- Two substantial hydrogen resources come in the form of crude oil and bitumen from Alberta and Saskatchewan, as well as coal from Alberta and British Columbia. By combining feedstocks from these operations with steam or oxygen at a high temperature, a synthetic gas mixture can be produced that can be further separated into carbon dioxide and hydrogen monohydride. This process can take place in a processing plant with the use of CCS, or using in-situ gasification technology currently being developed in Alberta and Saskatchewan to filter out the hydrogen while leaving the carbon dioxide stored underground.
- Along with investments in hydrogen energy, O'Regan also announced support for small modular reactors, known as SMRs. SMRs are smaller in size and energy output than traditional nuclear power units, and more flexible in their deployment, oftentimes able to use spent nuclear waste as fuel. While conventional reactors produce around 800 megawatts of power, SMRs as planned would deliver up to 300 megawatts.
- Canada has more than 65 years of innovation with nuclear energy, and Canadian built reactors around the world have never had a major malfunction. It's time to put the scare tactics of Chernobyl and Three Mile Island to rest. Canadian nuclear energy is safe. So what's the downside?
- Again, dozens of groups, including opposition parties (The NDP and Greens), some Indigenous organizations and environmentalists, want the government to fight climate change by investing more in renewable energy and energy efficiency rather than in the new reactors, completely missing the point that SMRs are one of the main ways that Canada can produce cleaner energy for the power grid while weaning off of fossil fuels, as well as for use in remote locations, including industrial sites and isolated northern communities. Any environmental organization that doesn't recognize the power potential of modern nuclear energy loses all credibility.
- The major issue of developing nuclear energy is the cost, but the federal government has never had an issue with spending money. At least in this case it's towards a good cause. Back to the first point, it's amazing how the announcement of hydrogen and nuclear investment was in the middle of the week, yet the mainstream media in Canada has failed to pick up on this major story. It's a failure of the media to let left wing environmental groups dominate the conversation negatively when it comes to nuclear energy investment, and not give more credit to scientists that actually work in the field. It's another example of a missed opportunity for the media, but on this particular issue, the government gets a passing grade from us at Western Context, a rarity over the past 4 years.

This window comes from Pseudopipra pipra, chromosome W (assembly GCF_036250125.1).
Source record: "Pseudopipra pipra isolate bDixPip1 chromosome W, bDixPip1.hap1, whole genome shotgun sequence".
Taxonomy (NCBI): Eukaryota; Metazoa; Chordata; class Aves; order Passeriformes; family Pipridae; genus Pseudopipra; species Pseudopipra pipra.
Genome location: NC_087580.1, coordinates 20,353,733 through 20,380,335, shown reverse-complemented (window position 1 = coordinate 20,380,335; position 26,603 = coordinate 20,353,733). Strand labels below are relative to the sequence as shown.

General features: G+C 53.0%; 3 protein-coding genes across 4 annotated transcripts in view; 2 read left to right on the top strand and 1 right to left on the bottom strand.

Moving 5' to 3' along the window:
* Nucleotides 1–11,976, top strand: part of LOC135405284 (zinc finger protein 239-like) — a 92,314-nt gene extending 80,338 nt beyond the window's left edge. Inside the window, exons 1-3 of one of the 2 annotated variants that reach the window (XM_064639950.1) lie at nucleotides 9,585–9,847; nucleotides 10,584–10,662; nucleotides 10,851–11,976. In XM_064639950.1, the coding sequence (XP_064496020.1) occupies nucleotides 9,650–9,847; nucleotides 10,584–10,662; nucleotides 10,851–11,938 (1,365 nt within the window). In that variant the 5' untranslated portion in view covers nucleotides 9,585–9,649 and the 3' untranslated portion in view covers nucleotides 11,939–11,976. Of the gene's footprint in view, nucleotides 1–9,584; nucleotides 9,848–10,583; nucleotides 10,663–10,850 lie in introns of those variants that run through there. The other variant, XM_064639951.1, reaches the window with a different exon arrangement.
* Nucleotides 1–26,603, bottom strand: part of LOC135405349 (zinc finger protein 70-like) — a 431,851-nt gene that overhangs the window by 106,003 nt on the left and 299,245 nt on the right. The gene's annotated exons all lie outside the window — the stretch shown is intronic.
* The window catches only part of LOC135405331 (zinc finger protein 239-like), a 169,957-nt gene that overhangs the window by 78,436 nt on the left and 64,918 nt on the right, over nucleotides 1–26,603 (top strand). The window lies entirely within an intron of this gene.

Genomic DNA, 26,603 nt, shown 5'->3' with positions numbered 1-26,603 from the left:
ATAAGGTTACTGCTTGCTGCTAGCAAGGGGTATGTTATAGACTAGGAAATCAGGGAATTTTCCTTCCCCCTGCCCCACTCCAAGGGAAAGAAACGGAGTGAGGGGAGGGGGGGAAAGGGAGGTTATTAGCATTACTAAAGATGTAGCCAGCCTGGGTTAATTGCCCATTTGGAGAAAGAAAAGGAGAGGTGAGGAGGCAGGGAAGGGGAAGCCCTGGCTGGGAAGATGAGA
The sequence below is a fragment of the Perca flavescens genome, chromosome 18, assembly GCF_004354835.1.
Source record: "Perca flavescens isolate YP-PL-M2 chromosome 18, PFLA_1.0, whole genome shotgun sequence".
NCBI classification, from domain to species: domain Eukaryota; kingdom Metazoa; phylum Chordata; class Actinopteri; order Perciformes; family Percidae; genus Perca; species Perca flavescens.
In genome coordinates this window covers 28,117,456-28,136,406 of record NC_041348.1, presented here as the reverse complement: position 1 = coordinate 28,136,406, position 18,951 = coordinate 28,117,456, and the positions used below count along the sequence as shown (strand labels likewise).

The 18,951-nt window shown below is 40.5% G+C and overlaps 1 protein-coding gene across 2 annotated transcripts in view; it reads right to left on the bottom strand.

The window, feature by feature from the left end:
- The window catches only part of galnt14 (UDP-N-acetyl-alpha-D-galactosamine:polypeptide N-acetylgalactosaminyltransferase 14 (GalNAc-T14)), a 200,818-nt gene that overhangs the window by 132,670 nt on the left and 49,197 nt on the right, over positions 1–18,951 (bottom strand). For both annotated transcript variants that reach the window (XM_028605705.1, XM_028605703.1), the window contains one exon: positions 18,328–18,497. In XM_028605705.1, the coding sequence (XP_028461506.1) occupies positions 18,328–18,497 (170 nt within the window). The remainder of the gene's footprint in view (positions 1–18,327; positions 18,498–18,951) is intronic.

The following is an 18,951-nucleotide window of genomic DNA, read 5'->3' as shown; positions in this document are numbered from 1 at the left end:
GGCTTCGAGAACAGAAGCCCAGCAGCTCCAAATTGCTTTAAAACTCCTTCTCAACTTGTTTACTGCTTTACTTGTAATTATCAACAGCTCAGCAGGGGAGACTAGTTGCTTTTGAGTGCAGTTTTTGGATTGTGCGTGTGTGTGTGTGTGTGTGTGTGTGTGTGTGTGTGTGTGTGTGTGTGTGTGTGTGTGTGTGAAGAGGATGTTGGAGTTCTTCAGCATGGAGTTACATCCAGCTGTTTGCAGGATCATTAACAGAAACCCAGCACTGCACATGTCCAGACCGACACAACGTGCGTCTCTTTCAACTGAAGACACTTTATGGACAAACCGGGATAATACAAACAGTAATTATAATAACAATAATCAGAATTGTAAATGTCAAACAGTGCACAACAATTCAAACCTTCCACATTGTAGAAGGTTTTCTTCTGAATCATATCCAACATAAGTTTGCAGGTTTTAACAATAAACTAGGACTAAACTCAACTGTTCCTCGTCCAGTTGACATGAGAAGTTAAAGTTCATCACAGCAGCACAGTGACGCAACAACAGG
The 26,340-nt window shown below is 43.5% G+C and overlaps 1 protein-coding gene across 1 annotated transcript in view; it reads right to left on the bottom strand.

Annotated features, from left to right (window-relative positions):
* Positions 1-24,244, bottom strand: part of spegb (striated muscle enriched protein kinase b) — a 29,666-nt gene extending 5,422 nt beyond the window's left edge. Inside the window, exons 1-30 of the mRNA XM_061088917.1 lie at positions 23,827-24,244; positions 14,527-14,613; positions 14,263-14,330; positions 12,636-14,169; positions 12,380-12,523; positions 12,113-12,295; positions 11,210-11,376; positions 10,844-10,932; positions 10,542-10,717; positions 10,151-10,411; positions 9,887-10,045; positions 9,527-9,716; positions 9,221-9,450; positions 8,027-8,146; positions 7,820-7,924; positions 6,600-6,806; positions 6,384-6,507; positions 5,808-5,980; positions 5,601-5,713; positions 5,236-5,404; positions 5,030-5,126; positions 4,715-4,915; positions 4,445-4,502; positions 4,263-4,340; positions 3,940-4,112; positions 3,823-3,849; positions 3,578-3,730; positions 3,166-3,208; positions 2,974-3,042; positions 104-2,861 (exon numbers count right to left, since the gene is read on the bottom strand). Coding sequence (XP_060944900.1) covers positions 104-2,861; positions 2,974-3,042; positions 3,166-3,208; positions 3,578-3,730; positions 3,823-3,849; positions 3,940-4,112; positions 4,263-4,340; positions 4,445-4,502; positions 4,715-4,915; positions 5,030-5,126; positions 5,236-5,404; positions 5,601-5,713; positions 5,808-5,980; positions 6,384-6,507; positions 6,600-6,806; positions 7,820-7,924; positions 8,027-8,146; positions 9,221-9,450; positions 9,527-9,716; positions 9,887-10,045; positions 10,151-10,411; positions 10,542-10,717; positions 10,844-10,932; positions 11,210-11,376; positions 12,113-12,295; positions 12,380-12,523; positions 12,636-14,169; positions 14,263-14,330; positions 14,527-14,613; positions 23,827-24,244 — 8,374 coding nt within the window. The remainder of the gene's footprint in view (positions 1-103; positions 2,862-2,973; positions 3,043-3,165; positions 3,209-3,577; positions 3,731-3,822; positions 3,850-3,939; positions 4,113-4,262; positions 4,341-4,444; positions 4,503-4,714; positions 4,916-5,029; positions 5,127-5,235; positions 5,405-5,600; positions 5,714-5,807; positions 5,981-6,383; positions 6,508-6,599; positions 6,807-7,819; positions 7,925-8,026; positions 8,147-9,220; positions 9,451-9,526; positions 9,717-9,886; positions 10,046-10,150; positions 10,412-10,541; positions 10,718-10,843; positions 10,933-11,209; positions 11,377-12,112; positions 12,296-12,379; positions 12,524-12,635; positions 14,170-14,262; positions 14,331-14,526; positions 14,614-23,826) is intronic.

- One of the campaign promises the UCP made when getting elected was to either review or pull back on NDP mandated curriculum changes.
- We’ve covered these changes in the past on the podcast and the changes as planned would have diluted the culture taught in Alberta’s K-6 education program.
- This week the curriculum made news again in a CBC article suggesting that some songs that are currently suggested have racist roots.
- The draft documents allegedly provide 90 songs that teachers in grades K-2 to teach children how ideas and stories can be expressed through music.
- Aside from the usual Twitter outrage and concern expressed by the NDP MLA from Edmonton Highlands Norwood, you’d wonder what would be wrong with this approach.
- According to the CBC some of the songs have roots going back to the 1800s that mock Black people.
- Earlier in October a previous draft curriculum document was published which CBC posted to their website.
- Songs removed from that draft to the December 2020 version include Buffalo Gals, Dixie, The Star Spangled Banner, and America the Beautiful.
- While there is a compelling argument to remove the first two songs on this list, one has to wonder what is wrong with exposing children to patriotism of a different country as long as Canadian anthems are highlighted.
- And they are.
- O Canada, Farewell to Nova Scotia, the Log Driver's Waltz, and Alouette are also featured.
- Music teacher Stephanie Schuurman-Olson feels that 1 in 5 of the remaining songs has “racially-charged content”
- Reading this story suggests that really not much has changed but Michael Forian, Press Secretary to the Minister of Education, replied back to the outrage highlighting that the songs that people were concerned about were removed and listed some songs that are on the list now.